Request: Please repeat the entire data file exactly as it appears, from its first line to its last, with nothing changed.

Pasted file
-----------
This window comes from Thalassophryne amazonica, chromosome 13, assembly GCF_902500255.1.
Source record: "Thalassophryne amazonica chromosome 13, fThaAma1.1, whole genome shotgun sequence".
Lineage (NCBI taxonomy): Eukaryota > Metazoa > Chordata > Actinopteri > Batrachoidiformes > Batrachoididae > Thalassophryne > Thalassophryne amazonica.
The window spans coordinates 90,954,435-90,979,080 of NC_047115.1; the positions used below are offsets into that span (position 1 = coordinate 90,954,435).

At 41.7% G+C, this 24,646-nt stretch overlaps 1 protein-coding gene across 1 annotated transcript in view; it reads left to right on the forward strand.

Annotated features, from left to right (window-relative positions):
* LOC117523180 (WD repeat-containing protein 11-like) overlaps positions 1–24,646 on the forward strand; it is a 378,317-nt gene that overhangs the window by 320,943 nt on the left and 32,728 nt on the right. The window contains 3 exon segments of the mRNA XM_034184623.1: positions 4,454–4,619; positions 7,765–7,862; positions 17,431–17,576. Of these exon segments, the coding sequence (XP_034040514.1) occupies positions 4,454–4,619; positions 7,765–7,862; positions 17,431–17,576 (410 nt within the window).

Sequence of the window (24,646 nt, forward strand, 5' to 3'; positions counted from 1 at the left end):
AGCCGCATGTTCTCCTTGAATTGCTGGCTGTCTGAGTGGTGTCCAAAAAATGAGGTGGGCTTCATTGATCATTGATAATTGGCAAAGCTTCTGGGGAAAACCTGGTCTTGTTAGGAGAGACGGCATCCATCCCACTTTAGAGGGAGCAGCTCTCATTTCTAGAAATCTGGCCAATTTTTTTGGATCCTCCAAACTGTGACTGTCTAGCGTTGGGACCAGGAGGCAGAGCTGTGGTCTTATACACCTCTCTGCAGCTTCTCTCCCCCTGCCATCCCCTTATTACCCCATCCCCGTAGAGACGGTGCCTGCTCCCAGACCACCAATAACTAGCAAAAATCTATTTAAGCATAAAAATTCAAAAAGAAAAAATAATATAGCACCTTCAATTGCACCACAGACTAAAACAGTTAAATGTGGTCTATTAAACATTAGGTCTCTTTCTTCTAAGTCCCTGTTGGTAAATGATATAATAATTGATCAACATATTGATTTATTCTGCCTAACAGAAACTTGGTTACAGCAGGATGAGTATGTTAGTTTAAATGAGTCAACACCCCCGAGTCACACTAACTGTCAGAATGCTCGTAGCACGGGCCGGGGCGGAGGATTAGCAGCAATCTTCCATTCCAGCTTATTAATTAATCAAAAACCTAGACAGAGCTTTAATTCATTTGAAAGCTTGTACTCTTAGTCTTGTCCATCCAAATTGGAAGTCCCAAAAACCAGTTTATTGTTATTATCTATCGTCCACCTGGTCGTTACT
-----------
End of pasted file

This window comes from Thalassophryne amazonica, chromosome 13, assembly GCF_902500255.1.
Source record: "Thalassophryne amazonica chromosome 13, fThaAma1.1, whole genome shotgun sequence".
Lineage (NCBI taxonomy): Eukaryota > Metazoa > Chordata > Actinopteri > Batrachoidiformes > Batrachoididae > Thalassophryne > Thalassophryne amazonica.
The window spans coordinates 90,954,435-90,979,080 of NC_047115.1; the positions used below are offsets into that span (position 1 = coordinate 90,954,435).

At 41.7% G+C, this 24,646-nt stretch overlaps 1 protein-coding gene across 1 annotated transcript in view; it reads left to right on the forward strand.

Annotated features, from left to right (window-relative positions):
* LOC117523180 (WD repeat-containing protein 11-like) overlaps positions 1–24,646 on the forward strand; it is a 378,317-nt gene that overhangs the window by 320,943 nt on the left and 32,728 nt on the right. The window contains 3 exon segments of the mRNA XM_034184623.1: positions 4,454–4,619; positions 7,765–7,862; positions 17,431–17,576. Of these exon segments, the coding sequence (XP_034040514.1) occupies positions 4,454–4,619; positions 7,765–7,862; positions 17,431–17,576 (410 nt within the window).

Sequence of the window (24,646 nt, forward strand, 5' to 3'; positions counted from 1 at the left end):
AGCCGCATGTTCTCCTTGAATTGCTGGCTGTCTGAGTGGTGTCCAAAAAATGAGGTGGGCTTCATTGATCATTGATAATTGGCAAAGCTTCTGGGGAAAACCTGGTCTTGTTAGGAGAGACGGCATCCATCCCACTTTAGAGGGAGCAGCTCTCATTTCTAGAAATCTGGCCAATTTTTTTGGATCCTCCAAACTGTGACTGTCTAGCGTTGGGACCAGGAGGCAGAGCTGTGGTCTTATACACCTCTCTGCAGCTTCTCTCCCCCTGCCATCCCCTTATTACCCCATCCCCGTAGAGACGGTGCCTGCTCCCAGACCACCAATAACTAGCAAAAATCTATTTAAGCATAAAAATTCAAAAAGAAAAAATAATATAGCACCTTCAATTGCACCACAGACTAAAACAGTTAAATGTGGTCTATTAAACATTAGGTCTCTTTCTTCTAAGTCCCTGTTGGTAAATGATATAATAATTGATCAACATATTGATTTATTCTGCCTAACAGAAACTTGGTTACAGCAGGATGAGTATGTTAGTTTAAATGAGTCAACACCCCCGAGTCACACTAACTGTCAGAATGCTCGTAGCACGGGCCGGGGCGGAGGATTAGCAGCAATCTTCCATTCCAGCTTATTAATTAATCAAAAACCTAGACAGAGCTTTAATTCATTTGAAAGCTTGTACTCTTAGTCTTGTCCATCCAAATTGGAAGTCCCAAAAACCAGTTTATTGTTATTATCTATCGTCCACCTGGTCGTTACT